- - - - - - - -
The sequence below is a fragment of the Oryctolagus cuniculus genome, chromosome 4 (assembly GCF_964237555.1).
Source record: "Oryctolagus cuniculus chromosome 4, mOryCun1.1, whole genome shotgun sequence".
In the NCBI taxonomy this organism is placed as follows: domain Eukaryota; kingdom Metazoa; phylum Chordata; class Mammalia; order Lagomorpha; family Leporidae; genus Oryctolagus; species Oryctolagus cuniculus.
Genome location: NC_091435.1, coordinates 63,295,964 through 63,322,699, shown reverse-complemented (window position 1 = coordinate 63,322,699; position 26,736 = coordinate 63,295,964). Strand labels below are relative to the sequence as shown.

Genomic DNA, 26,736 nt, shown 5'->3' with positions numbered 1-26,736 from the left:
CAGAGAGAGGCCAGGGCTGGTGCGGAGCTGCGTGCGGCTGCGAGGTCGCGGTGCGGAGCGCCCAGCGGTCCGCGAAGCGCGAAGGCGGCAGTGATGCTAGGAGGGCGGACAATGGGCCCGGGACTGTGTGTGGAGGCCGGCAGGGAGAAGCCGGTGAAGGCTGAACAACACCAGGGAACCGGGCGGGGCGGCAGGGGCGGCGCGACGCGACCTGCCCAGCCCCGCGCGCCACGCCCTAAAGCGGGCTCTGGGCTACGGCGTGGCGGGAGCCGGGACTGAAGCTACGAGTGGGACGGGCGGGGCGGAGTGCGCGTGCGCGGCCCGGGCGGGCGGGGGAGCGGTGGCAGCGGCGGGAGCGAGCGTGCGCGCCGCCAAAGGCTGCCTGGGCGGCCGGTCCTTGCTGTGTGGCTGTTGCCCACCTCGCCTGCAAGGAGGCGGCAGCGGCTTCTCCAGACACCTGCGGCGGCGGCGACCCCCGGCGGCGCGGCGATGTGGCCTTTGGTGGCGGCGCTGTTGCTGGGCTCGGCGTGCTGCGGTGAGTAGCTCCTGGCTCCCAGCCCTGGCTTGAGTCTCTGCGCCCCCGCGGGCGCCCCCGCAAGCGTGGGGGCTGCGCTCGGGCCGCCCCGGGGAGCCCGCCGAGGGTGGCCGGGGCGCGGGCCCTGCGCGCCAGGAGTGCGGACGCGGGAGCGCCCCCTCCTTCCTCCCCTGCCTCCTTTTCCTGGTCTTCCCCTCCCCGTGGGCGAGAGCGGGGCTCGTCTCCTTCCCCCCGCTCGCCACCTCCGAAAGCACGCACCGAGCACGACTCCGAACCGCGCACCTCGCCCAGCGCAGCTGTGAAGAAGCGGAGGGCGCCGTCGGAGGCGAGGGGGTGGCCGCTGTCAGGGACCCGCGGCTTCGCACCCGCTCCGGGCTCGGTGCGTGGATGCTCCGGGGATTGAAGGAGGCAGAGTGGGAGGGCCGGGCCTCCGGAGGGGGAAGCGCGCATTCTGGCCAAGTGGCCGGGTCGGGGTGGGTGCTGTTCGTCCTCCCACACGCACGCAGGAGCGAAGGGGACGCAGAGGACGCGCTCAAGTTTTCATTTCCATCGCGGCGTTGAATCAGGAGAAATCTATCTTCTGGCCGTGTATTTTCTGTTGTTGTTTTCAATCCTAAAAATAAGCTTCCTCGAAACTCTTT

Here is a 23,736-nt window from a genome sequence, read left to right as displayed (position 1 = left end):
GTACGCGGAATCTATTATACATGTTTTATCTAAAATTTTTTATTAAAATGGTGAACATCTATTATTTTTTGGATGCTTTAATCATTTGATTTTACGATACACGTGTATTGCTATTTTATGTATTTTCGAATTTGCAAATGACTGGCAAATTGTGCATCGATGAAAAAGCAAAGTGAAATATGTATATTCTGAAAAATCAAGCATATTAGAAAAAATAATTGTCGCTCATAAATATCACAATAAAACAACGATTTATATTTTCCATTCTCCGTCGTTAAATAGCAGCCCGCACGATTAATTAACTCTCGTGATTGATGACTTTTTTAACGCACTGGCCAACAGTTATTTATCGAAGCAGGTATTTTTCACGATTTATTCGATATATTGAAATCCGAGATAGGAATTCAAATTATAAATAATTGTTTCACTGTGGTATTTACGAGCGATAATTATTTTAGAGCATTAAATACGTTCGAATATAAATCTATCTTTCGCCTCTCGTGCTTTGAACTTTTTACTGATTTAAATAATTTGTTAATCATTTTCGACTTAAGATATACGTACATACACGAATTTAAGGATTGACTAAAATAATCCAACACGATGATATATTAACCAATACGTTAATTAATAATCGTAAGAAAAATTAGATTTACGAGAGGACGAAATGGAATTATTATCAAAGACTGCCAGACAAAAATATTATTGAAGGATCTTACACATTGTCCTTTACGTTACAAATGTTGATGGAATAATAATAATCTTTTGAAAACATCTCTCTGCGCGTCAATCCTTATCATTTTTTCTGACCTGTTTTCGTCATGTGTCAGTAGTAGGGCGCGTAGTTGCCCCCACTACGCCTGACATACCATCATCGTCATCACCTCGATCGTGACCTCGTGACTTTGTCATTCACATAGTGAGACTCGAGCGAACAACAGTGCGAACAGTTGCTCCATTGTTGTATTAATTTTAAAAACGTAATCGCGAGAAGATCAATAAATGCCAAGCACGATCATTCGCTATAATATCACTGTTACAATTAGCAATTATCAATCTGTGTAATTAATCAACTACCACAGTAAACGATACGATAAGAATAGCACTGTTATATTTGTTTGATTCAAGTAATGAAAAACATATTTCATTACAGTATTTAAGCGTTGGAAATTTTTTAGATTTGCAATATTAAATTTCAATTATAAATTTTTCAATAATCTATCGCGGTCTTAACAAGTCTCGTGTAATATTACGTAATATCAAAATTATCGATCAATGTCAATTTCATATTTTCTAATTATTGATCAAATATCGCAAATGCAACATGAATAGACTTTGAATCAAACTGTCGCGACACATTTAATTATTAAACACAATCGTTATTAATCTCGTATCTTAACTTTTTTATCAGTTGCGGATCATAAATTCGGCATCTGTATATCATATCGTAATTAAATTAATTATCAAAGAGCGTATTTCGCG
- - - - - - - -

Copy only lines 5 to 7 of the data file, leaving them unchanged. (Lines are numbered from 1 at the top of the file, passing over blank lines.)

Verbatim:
Genomic DNA, 26,736 nt, shown 5'->3' with positions numbered 1-26,736 from the left:
CAGAGAGAGGCCAGGGCTGGTGCGGAGCTGCGTGCGGCTGCGAGGTCGCGGTGCGGAGCGCCCAGCGGTCCGCGAAGCGCGAAGGCGGCAGTGATGCTAGGAGGGCGGACAATGGGCCCGGGACTGTGTGTGGAGGCCGGCAGGGAGAAGCCGGTGAAGGCTGAACAACACCAGGGAACCGGGCGGGGCGGCAGGGGCGGCGCGACGCGACCTGCCCAGCCCCGCGCGCCACGCCCTAAAGCGGGCTCTGGGCTACGGCGTGGCGGGAGCCGGGACTGAAGCTACGAGTGGGACGGGCGGGGCGGAGTGCGCGTGCGCGGCCCGGGCGGGCGGGGGAGCGGTGGCAGCGGCGGGAGCGAGCGTGCGCGCCGCCAAAGGCTGCCTGGGCGGCCGGTCCTTGCTGTGTGGCTGTTGCCCACCTCGCCTGCAAGGAGGCGGCAGCGGCTTCTCCAGACACCTGCGGCGGCGGCGACCCCCGGCGGCGCGGCGATGTGGCCTTTGGTGGCGGCGCTGTTGCTGGGCTCGGCGTGCTGCGGTGAGTAGCTCCTGGCTCCCAGCCCTGGCTTGAGTCTCTGCGCCCCCGCGGGCGCCCCCGCAAGCGTGGGGGCTGCGCTCGGGCCGCCCCGGGGAGCCCGCCGAGGGTGGCCGGGGCGCGGGCCCTGCGCGCCAGGAGTGCGGACGCGGGAGCGCCCCCTCCTTCCTCCCCTGCCTCCTTTTCCTGGTCTTCCCCTCCCCGTGGGCGAGAGCGGGGCTCGTCTCCTTCCCCCCGCTCGCCACCTCCGAAAGCACGCACCGAGCACGACTCCGAACCGCGCACCTCGCCCAGCGCAGCTGTGAAGAAGCGGAGGGCGCCGTCGGAGGCGAGGGGGTGGCCGCTGTCAGGGACCCGCGGCTTCGCACCCGCTCCGGGCTCGGTGCGTGGATGCTCCGGGGATTGAAGGAGGCAGAGTGGGAGGGCCGGGCCTCCGGAGGGGGAAGCGCGCATTCTGGCCAAGTGGCCGGGTCGGGGTGGGTGCTGTTCGTCCTCCCACACGCACGCAGGAGCGAAGGGGACGCAGAGGACGCGCTCAAGTTTTCATTTCCATCGCGGCGTTGAATCAGGAGAAATCTATCTTCTGGCCGTGTATTTTCTGTTGTTGTTTTCAATCCTAAAAATAAGCTTCCTCGAAACTCTTT

Here is a 23,736-nt window from a genome sequence, read left to right as displayed (position 1 = left end):